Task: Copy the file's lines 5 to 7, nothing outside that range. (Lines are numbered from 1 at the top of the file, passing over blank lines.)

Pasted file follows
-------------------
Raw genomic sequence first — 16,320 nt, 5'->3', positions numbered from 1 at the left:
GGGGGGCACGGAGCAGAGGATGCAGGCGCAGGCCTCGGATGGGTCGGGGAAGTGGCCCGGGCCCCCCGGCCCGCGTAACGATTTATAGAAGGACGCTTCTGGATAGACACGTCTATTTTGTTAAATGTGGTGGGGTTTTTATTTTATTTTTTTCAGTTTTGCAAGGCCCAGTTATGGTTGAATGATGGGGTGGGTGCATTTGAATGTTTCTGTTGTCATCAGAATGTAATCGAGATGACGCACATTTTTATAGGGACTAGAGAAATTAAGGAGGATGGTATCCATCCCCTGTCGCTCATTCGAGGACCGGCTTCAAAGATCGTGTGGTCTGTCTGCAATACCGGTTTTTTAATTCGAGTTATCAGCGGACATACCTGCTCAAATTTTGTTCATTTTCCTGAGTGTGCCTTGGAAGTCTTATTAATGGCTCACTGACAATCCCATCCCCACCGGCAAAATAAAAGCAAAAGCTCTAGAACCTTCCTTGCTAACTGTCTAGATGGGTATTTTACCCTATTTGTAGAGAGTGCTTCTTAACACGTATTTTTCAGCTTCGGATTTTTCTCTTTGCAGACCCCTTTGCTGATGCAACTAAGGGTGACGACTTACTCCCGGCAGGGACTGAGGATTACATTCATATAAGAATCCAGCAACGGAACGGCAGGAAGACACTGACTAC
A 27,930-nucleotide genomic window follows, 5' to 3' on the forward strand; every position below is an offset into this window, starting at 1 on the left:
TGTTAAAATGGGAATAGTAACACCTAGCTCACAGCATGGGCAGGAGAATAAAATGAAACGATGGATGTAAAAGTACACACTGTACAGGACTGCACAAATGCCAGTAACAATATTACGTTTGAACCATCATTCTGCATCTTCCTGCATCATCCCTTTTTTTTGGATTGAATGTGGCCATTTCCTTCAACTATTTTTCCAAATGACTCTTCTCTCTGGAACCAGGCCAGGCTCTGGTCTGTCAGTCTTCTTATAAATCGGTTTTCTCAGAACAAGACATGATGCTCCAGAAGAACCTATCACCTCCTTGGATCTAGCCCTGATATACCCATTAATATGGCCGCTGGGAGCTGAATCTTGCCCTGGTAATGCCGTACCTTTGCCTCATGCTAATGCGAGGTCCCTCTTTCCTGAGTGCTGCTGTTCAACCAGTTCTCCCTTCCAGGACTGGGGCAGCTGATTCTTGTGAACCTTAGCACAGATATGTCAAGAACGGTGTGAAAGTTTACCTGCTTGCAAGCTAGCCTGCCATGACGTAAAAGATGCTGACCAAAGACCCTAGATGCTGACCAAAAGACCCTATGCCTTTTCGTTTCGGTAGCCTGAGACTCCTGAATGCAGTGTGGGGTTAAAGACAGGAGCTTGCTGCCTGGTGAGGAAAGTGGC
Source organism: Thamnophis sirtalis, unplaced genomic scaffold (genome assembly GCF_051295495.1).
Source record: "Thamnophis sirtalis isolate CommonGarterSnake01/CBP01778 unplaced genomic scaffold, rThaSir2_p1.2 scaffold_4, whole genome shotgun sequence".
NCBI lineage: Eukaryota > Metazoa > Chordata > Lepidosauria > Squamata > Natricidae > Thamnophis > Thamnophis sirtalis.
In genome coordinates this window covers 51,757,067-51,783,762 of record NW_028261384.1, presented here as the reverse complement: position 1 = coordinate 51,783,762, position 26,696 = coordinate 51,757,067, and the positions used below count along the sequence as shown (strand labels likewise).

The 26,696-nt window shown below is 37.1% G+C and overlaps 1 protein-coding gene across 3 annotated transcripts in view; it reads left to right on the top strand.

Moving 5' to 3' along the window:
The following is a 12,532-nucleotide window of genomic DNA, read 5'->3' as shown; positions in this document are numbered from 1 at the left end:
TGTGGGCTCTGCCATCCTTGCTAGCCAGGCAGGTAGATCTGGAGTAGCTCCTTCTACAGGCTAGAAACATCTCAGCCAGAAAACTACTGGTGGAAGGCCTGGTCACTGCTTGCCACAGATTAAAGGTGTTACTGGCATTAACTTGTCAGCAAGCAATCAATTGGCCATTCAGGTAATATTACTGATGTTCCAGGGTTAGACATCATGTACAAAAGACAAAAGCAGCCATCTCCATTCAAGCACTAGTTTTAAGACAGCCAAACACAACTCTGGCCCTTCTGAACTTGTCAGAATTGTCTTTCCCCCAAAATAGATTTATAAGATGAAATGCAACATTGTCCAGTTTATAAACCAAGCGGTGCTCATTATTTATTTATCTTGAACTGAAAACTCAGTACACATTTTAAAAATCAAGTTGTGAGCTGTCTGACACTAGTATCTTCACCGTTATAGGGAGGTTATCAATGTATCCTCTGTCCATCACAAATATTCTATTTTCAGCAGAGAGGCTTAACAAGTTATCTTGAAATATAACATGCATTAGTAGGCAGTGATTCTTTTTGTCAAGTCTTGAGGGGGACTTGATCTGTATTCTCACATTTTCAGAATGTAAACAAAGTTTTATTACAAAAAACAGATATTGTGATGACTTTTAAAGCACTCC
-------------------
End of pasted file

Source organism: Thamnophis sirtalis, unplaced genomic scaffold (genome assembly GCF_051295495.1).
Source record: "Thamnophis sirtalis isolate CommonGarterSnake01/CBP01778 unplaced genomic scaffold, rThaSir2_p1.2 scaffold_4, whole genome shotgun sequence".
NCBI lineage: Eukaryota > Metazoa > Chordata > Lepidosauria > Squamata > Natricidae > Thamnophis > Thamnophis sirtalis.